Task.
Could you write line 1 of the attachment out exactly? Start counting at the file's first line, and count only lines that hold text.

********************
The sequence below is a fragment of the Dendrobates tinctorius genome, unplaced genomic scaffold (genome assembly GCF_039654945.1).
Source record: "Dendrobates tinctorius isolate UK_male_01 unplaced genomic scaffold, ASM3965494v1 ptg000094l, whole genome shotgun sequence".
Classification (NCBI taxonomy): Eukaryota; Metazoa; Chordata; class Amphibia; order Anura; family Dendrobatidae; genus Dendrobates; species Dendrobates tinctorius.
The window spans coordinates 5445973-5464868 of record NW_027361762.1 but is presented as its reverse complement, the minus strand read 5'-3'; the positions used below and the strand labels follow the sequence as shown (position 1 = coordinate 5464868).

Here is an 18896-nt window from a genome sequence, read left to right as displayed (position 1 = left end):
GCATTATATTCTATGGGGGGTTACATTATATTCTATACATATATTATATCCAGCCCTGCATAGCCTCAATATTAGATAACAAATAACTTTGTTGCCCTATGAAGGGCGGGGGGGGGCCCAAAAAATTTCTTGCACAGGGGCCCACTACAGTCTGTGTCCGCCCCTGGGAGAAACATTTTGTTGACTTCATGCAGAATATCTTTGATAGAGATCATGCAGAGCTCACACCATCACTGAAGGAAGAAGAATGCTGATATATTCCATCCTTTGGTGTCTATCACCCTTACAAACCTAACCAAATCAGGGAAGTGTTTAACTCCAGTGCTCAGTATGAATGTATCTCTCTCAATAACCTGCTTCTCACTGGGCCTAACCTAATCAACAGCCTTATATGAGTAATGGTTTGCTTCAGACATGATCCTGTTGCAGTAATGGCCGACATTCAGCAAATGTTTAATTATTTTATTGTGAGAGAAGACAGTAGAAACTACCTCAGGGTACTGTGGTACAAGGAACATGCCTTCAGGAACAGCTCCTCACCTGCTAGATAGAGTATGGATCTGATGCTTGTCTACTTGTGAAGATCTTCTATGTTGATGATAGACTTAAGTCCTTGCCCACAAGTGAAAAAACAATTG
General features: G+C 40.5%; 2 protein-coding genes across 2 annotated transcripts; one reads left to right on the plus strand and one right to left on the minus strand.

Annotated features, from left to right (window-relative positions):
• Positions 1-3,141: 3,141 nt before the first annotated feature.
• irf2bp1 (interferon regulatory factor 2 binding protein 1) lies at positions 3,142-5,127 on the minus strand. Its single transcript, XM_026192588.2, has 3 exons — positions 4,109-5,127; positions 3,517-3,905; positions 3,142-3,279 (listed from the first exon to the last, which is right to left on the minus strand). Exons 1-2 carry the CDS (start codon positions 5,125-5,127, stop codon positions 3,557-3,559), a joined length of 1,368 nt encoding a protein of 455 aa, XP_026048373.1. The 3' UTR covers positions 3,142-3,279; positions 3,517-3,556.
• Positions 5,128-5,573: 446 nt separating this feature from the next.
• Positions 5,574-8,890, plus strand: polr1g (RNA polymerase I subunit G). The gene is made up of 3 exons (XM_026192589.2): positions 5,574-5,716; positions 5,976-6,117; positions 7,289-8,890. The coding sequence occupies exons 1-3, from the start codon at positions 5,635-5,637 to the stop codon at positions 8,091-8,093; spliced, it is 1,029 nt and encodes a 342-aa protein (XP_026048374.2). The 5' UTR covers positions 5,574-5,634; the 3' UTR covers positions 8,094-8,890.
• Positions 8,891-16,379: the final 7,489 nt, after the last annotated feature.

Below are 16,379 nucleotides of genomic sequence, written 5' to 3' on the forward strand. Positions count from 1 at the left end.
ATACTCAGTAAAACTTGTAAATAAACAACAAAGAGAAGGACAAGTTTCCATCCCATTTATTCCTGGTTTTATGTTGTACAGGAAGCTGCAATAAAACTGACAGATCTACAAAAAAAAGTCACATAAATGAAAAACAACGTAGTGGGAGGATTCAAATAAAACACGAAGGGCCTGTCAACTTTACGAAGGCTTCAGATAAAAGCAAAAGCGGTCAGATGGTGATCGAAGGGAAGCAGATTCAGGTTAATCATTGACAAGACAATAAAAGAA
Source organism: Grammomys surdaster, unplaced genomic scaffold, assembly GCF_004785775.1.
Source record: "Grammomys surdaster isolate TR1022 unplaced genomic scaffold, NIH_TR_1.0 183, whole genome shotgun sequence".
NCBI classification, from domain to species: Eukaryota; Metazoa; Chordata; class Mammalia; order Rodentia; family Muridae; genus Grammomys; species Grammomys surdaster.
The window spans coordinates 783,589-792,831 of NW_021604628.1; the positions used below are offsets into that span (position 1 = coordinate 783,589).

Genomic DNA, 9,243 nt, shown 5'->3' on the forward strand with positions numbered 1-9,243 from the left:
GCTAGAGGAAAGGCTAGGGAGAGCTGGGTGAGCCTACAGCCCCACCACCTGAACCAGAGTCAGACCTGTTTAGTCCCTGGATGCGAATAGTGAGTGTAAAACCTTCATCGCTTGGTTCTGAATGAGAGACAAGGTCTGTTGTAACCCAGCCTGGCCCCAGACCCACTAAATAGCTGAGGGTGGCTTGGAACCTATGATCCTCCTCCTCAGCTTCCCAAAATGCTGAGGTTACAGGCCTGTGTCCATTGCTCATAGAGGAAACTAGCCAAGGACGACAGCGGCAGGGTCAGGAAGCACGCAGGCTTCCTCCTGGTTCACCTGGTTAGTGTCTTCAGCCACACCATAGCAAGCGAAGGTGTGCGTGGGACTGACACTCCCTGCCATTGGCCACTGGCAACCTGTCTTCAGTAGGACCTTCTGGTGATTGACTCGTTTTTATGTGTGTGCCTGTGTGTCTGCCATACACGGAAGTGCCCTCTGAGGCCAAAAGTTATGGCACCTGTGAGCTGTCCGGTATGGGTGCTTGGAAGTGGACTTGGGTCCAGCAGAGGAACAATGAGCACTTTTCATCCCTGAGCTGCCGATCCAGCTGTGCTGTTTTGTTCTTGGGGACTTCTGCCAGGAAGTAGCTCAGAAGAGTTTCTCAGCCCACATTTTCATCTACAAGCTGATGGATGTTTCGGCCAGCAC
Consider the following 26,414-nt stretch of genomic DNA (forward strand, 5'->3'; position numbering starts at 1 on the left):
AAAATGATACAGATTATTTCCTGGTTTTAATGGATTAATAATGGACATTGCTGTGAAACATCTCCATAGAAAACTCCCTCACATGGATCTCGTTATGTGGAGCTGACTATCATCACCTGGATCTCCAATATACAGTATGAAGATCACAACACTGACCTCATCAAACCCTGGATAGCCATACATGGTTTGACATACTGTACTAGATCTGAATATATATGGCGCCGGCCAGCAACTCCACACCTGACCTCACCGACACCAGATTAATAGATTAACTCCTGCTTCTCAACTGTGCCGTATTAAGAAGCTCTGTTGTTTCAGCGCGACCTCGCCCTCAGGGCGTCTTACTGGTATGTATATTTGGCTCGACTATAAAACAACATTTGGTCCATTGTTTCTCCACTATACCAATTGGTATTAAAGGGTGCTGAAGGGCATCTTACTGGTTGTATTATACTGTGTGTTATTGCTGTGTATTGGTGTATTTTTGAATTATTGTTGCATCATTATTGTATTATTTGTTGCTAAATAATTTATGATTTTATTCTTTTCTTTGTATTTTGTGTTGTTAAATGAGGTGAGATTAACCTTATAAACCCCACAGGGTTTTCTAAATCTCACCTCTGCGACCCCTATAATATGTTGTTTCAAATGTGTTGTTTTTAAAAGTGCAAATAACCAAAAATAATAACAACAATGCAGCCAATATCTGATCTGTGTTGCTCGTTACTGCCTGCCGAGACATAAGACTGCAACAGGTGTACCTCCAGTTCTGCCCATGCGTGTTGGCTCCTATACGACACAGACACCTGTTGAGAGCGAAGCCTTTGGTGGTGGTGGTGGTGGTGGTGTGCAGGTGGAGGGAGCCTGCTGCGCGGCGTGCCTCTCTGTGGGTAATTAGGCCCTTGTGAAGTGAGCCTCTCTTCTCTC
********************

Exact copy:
The sequence below is a fragment of the Dendrobates tinctorius genome, unplaced genomic scaffold (genome assembly GCF_039654945.1).